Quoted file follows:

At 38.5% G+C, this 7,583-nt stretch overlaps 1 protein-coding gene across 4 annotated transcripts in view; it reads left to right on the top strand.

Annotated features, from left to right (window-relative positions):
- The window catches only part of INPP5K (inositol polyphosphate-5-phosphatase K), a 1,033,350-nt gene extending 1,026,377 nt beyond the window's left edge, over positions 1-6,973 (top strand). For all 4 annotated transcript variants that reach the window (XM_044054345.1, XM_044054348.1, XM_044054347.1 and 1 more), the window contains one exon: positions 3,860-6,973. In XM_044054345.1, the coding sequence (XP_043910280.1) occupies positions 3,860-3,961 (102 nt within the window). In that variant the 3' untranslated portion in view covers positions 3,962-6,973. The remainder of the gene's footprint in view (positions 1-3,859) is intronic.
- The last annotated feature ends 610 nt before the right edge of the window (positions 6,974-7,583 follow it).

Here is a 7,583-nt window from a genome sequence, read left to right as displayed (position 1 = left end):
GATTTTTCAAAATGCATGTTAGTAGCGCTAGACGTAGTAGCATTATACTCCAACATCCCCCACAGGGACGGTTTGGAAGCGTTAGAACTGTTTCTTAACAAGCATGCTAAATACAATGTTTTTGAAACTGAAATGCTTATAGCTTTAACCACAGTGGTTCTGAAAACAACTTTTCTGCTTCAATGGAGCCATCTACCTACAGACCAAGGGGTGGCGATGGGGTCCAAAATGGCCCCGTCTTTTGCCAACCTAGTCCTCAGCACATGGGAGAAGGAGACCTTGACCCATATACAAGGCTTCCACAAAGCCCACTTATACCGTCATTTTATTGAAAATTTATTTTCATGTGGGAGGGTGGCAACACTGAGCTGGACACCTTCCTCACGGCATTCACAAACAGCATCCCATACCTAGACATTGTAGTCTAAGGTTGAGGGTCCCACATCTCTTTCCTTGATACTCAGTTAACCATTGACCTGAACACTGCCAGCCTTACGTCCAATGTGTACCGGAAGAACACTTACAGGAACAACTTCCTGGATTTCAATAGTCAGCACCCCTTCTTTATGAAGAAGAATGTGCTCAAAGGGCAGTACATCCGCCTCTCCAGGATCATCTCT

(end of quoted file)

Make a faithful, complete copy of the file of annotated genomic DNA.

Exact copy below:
At 38.5% G+C, this 7,583-nt stretch overlaps 1 protein-coding gene across 4 annotated transcripts in view; it reads left to right on the top strand.

Annotated features, from left to right (window-relative positions):
- The window catches only part of INPP5K (inositol polyphosphate-5-phosphatase K), a 1,033,350-nt gene extending 1,026,377 nt beyond the window's left edge, over positions 1-6,973 (top strand). For all 4 annotated transcript variants that reach the window (XM_044054345.1, XM_044054348.1, XM_044054347.1 and 1 more), the window contains one exon: positions 3,860-6,973. In XM_044054345.1, the coding sequence (XP_043910280.1) occupies positions 3,860-3,961 (102 nt within the window). In that variant the 3' untranslated portion in view covers positions 3,962-6,973. The remainder of the gene's footprint in view (positions 1-3,859) is intronic.
- The last annotated feature ends 610 nt before the right edge of the window (positions 6,974-7,583 follow it).

Here is a 7,583-nt window from a genome sequence, read left to right as displayed (position 1 = left end):
GATTTTTCAAAATGCATGTTAGTAGCGCTAGACGTAGTAGCATTATACTCCAACATCCCCCACAGGGACGGTTTGGAAGCGTTAGAACTGTTTCTTAACAAGCATGCTAAATACAATGTTTTTGAAACTGAAATGCTTATAGCTTTAACCACAGTGGTTCTGAAAACAACTTTTCTGCTTCAATGGAGCCATCTACCTACAGACCAAGGGGTGGCGATGGGGTCCAAAATGGCCCCGTCTTTTGCCAACCTAGTCCTCAGCACATGGGAGAAGGAGACCTTGACCCATATACAAGGCTTCCACAAAGCCCACTTATACCGTCATTTTATTGAAAATTTATTTTCATGTGGGAGGGTGGCAACACTGAGCTGGACACCTTCCTCACGGCATTCACAAACAGCATCCCATACCTAGACATTGTAGTCTAAGGTTGAGGGTCCCACATCTCTTTCCTTGATACTCAGTTAACCATTGACCTGAACACTGCCAGCCTTACGTCCAATGTGTACCGGAAGAACACTTACAGGAACAACTTCCTGGATTTCAATAGTCAGCACCCCTTCTTTATGAAGAAGAATGTGCTCAAAGGGCAGTACATCCGCCTCTCCAGGATCATCTCT